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Touching the Untouchables

While Jesus was in one of the towns, a man came along who was covered with leprosy. When he saw Jesus, he fell with his face to the ground and begged him, “Lord, if you are willing, you can make me clean.” Jesus reached out his hand and touched the man. “I am willing,” he said. “Be clean!” And immediately the leprosy left him. Then Jesus ordered him, “Don’t tell anyone, but go, show yourself to the priest and offer the sacrifices that Moses commanded for your cleansing, as a testimony to them.” Yet the news about him spread all the more, so that crowds of people came to hear him and to be healed of their sicknesses. But Jesus often withdrew to lonely places and prayed. (Luke 5:12-16, NIV)

When 56-year-old Vinicio Riva got on a bus in the town of Vicenza, Italy, he knew the people would gasp and back away from him. He walked toward an empty seat but the gentleman near the seat screamed at him to go away. The greeting he received from the man was typical for him. He suffered from a genetic disease called neurofibromatosis type 1.  His entire body was covered with boils that dot him from head to toe. He said, “there were lots of people on the bus, and they heard (the man), but no one said a word.”

Vicincio’s disease ran in the family. Both his mother and sister had the same condition. His aunt mentioned that his T-shirt would be soaked in blood that oozed from his sores. He looked like the Elephant Man except people were not paying to see him. People tried their best to walk on the other side of the road to avoid him. Nobody wanted to touch Vinicio. 

He took a risk that Jesus might take a risk.

In the first century, lepers were considered untouchables. The Bible was clear about giving a wide berth to people. Leprosy was a highly contagious disease that discolored human skin.  The book of Leviticus used strong language for anyone with leprosy. “When anyone has a swelling or a rash or a bright spot on his or her skin that may become an infectious disease…he or she shall be pronounced ceremonially unclean…The person with such an infectious disease must wear torn clothes, let his hair be unkempt, cover the lower part of his face, and cry out, Unclean, unclean! As long as he has the infection, he remains unclean. He must live alone; he must live outside the camp” (Leviticus 13:1-2; 45-46).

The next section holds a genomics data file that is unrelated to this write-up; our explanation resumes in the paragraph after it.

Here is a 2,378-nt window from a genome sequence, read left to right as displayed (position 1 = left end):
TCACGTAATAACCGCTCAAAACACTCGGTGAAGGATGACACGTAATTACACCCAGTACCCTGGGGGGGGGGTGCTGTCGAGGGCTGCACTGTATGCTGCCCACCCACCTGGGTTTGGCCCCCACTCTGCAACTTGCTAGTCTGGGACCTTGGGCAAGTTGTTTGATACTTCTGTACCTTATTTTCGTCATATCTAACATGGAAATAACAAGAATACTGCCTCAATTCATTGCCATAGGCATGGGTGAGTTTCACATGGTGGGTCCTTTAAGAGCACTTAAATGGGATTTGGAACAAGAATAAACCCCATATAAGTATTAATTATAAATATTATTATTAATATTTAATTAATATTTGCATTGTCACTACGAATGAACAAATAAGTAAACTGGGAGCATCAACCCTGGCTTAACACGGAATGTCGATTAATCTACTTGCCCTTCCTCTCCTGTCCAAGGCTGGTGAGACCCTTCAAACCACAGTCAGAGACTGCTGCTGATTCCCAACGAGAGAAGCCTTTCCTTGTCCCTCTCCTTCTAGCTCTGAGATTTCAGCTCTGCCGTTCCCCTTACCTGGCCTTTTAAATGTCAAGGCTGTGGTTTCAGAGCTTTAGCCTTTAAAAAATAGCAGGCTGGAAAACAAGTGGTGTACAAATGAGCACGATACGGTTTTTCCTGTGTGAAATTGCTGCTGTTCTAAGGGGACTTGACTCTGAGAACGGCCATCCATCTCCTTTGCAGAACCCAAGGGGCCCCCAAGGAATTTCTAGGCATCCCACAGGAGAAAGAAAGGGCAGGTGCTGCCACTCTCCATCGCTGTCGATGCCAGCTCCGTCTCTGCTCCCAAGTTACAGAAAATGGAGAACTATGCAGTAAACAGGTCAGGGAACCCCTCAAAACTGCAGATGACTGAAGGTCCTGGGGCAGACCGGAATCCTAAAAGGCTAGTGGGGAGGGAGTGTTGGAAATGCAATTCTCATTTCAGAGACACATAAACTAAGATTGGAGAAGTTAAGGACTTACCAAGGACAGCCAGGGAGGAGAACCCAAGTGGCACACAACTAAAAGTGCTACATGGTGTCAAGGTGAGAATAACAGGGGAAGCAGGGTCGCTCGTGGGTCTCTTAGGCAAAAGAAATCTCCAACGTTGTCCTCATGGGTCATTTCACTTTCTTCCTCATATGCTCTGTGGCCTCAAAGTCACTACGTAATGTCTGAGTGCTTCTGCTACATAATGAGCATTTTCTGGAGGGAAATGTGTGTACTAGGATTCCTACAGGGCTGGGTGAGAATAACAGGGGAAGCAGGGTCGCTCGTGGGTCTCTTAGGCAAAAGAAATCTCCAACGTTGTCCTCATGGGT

In the village where people went about their lives, shopping for food at the market or talking business at the city gate, everyone ignored the leprous man. They knew the rules and so did he. It was easy to believe that the disease of leprosy might have been his fault. Everyone believed that righteous living and following the Law of Moses went hand in hand. Maybe the leper doesn’t come out of the shadows because he had been screamed at enough or felt the sting of the stones thrown at him. He was not looking for more abuse, but perhaps someone who might see him as a person behind the disease. He didn’t want to be invisible anymore. He took a risk that Jesus might take a risk.

The people waited with bated breath for the next move from him and Jesus.

There were crowds and laughter as Jesus approached the village. Children pulled at his robe and women chatted about his works. Men peppered him with questions about the law and the prophets. Everyone was touching Jesus. Somehow the name of Jesus reached the leper’s ears. He knew the meaning of the name. It was the only name that had anything to do with getting saved. Saved? Saved from leprosy was possible, even for him? The once invisible, untouchable man made a decision to come from the outskirts of society and take a chance on getting saved from his prison of skin that kept him locked up in communal solitary confinement.